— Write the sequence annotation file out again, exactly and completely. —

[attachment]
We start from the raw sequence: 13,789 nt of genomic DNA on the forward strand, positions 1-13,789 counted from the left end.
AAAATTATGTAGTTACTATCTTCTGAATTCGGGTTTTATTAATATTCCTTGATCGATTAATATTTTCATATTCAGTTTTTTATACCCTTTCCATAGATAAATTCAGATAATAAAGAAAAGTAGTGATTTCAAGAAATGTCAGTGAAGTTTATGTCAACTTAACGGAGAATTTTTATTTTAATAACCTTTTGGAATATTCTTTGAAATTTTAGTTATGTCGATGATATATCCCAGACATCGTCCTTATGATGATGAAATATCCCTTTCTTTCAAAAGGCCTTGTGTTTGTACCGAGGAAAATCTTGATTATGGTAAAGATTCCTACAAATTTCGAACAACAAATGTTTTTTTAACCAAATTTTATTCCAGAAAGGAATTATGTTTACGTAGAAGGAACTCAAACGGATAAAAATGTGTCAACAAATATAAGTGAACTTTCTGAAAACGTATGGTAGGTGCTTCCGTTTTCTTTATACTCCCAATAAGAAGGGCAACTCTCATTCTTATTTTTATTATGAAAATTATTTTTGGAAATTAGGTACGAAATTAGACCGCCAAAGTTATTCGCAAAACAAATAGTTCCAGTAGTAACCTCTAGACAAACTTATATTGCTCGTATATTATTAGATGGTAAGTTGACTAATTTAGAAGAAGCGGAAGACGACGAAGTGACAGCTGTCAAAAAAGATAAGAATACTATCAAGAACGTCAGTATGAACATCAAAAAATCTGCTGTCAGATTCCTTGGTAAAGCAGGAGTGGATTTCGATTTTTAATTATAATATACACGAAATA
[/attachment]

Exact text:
We start from the raw sequence: 13,789 nt of genomic DNA on the forward strand, positions 1-13,789 counted from the left end.
AAAATTATGTAGTTACTATCTTCTGAATTCGGGTTTTATTAATATTCCTTGATCGATTAATATTTTCATATTCAGTTTTTTATACCCTTTCCATAGATAAATTCAGATAATAAAGAAAAGTAGTGATTTCAAGAAATGTCAGTGAAGTTTATGTCAACTTAACGGAGAATTTTTATTTTAATAACCTTTTGGAATATTCTTTGAAATTTTAGTTATGTCGATGATATATCCCAGACATCGTCCTTATGATGATGAAATATCCCTTTCTTTCAAAAGGCCTTGTGTTTGTACCGAGGAAAATCTTGATTATGGTAAAGATTCCTACAAATTTCGAACAACAAATGTTTTTTTAACCAAATTTTATTCCAGAAAGGAATTATGTTTACGTAGAAGGAACTCAAACGGATAAAAATGTGTCAACAAATATAAGTGAACTTTCTGAAAACGTATGGTAGGTGCTTCCGTTTTCTTTATACTCCCAATAAGAAGGGCAACTCTCATTCTTATTTTTATTATGAAAATTATTTTTGGAAATTAGGTACGAAATTAGACCGCCAAAGTTATTCGCAAAACAAATAGTTCCAGTAGTAACCTCTAGACAAACTTATATTGCTCGTATATTATTAGATGGTAAGTTGACTAATTTAGAAGAAGCGGAAGACGACGAAGTGACAGCTGTCAAAAAAGATAAGAATACTATCAAGAACGTCAGTATGAACATCAAAAAATCTGCTGTCAGATTCCTTGGTAAAGCAGGAGTGGATTTCGATTTTTAATTATAATATACACGAAATA